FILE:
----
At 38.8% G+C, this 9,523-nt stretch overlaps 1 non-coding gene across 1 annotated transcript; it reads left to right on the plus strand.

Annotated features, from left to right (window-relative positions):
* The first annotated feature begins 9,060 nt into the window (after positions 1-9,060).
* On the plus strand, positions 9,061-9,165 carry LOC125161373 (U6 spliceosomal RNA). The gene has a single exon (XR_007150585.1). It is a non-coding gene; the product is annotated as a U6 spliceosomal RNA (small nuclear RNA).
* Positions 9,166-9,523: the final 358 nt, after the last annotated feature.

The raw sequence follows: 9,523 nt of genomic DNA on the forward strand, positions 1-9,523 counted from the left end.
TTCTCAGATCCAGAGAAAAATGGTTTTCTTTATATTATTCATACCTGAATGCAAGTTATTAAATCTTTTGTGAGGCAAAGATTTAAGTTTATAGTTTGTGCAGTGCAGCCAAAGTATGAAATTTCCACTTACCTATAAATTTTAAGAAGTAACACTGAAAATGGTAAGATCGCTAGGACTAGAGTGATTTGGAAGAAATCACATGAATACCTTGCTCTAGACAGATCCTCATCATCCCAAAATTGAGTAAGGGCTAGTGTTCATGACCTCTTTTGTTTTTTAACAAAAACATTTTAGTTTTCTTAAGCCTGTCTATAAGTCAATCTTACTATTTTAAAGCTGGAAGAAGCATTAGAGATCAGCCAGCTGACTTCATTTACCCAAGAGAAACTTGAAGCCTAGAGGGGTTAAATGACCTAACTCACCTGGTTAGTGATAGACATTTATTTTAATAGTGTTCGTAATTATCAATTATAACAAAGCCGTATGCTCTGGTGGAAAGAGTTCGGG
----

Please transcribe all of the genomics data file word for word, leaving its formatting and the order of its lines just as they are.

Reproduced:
At 38.8% G+C, this 9,523-nt stretch overlaps 1 non-coding gene across 1 annotated transcript; it reads left to right on the plus strand.

Annotated features, from left to right (window-relative positions):
* The first annotated feature begins 9,060 nt into the window (after positions 1-9,060).
* On the plus strand, positions 9,061-9,165 carry LOC125161373 (U6 spliceosomal RNA). The gene has a single exon (XR_007150585.1). It is a non-coding gene; the product is annotated as a U6 spliceosomal RNA (small nuclear RNA).
* Positions 9,166-9,523: the final 358 nt, after the last annotated feature.

The raw sequence follows: 9,523 nt of genomic DNA on the forward strand, positions 1-9,523 counted from the left end.
TTCTCAGATCCAGAGAAAAATGGTTTTCTTTATATTATTCATACCTGAATGCAAGTTATTAAATCTTTTGTGAGGCAAAGATTTAAGTTTATAGTTTGTGCAGTGCAGCCAAAGTATGAAATTTCCACTTACCTATAAATTTTAAGAAGTAACACTGAAAATGGTAAGATCGCTAGGACTAGAGTGATTTGGAAGAAATCACATGAATACCTTGCTCTAGACAGATCCTCATCATCCCAAAATTGAGTAAGGGCTAGTGTTCATGACCTCTTTTGTTTTTTAACAAAAACATTTTAGTTTTCTTAAGCCTGTCTATAAGTCAATCTTACTATTTTAAAGCTGGAAGAAGCATTAGAGATCAGCCAGCTGACTTCATTTACCCAAGAGAAACTTGAAGCCTAGAGGGGTTAAATGACCTAACTCACCTGGTTAGTGATAGACATTTATTTTAATAGTGTTCGTAATTATCAATTATAACAAAGCCGTATGCTCTGGTGGAAAGAGTTCGGG